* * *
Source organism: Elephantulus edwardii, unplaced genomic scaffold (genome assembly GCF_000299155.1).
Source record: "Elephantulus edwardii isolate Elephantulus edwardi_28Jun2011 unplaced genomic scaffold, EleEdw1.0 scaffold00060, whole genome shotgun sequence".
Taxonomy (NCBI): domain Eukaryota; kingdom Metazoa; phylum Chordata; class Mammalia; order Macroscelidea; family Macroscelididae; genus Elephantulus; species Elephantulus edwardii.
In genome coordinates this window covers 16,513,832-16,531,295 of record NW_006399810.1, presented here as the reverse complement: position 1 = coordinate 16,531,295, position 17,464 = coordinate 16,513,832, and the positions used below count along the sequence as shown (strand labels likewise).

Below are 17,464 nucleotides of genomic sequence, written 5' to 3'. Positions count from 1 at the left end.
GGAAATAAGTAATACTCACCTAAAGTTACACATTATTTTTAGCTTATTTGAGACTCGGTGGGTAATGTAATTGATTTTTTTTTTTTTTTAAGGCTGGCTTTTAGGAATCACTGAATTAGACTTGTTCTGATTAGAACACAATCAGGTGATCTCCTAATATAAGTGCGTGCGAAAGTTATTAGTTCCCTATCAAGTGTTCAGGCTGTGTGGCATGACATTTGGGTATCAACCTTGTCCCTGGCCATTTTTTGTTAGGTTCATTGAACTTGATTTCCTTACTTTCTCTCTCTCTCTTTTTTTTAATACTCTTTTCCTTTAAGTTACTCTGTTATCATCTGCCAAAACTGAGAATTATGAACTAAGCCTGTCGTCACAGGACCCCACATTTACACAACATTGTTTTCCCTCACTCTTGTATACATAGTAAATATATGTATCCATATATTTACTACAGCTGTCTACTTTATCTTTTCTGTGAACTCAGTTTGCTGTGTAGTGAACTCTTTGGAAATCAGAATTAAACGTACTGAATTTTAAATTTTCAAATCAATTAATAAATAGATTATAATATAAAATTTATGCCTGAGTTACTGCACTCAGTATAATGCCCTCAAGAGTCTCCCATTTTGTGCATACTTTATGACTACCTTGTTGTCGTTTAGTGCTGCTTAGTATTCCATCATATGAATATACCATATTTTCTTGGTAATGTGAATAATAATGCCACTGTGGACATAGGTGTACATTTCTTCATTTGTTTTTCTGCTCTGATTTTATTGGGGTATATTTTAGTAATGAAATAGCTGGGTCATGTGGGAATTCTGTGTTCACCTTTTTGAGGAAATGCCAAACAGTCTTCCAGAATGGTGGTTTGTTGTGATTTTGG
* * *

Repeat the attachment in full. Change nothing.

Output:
Source organism: Elephantulus edwardii, unplaced genomic scaffold (genome assembly GCF_000299155.1).
Source record: "Elephantulus edwardii isolate Elephantulus edwardi_28Jun2011 unplaced genomic scaffold, EleEdw1.0 scaffold00060, whole genome shotgun sequence".
Taxonomy (NCBI): domain Eukaryota; kingdom Metazoa; phylum Chordata; class Mammalia; order Macroscelidea; family Macroscelididae; genus Elephantulus; species Elephantulus edwardii.
In genome coordinates this window covers 16,513,832-16,531,295 of record NW_006399810.1, presented here as the reverse complement: position 1 = coordinate 16,531,295, position 17,464 = coordinate 16,513,832, and the positions used below count along the sequence as shown (strand labels likewise).

Below are 17,464 nucleotides of genomic sequence, written 5' to 3'. Positions count from 1 at the left end.
GGAAATAAGTAATACTCACCTAAAGTTACACATTATTTTTAGCTTATTTGAGACTCGGTGGGTAATGTAATTGATTTTTTTTTTTTTTTAAGGCTGGCTTTTAGGAATCACTGAATTAGACTTGTTCTGATTAGAACACAATCAGGTGATCTCCTAATATAAGTGCGTGCGAAAGTTATTAGTTCCCTATCAAGTGTTCAGGCTGTGTGGCATGACATTTGGGTATCAACCTTGTCCCTGGCCATTTTTTGTTAGGTTCATTGAACTTGATTTCCTTACTTTCTCTCTCTCTCTTTTTTTTAATACTCTTTTCCTTTAAGTTACTCTGTTATCATCTGCCAAAACTGAGAATTATGAACTAAGCCTGTCGTCACAGGACCCCACATTTACACAACATTGTTTTCCCTCACTCTTGTATACATAGTAAATATATGTATCCATATATTTACTACAGCTGTCTACTTTATCTTTTCTGTGAACTCAGTTTGCTGTGTAGTGAACTCTTTGGAAATCAGAATTAAACGTACTGAATTTTAAATTTTCAAATCAATTAATAAATAGATTATAATATAAAATTTATGCCTGAGTTACTGCACTCAGTATAATGCCCTCAAGAGTCTCCCATTTTGTGCATACTTTATGACTACCTTGTTGTCGTTTAGTGCTGCTTAGTATTCCATCATATGAATATACCATATTTTCTTGGTAATGTGAATAATAATGCCACTGTGGACATAGGTGTACATTTCTTCATTTGTTTTTCTGCTCTGATTTTATTGGGGTATATTTTAGTAATGAAATAGCTGGGTCATGTGGGAATTCTGTGTTCACCTTTTTGAGGAAATGCCAAACAGTCTTCCAGAATGGTGGTTTGTTGTGATTTTGG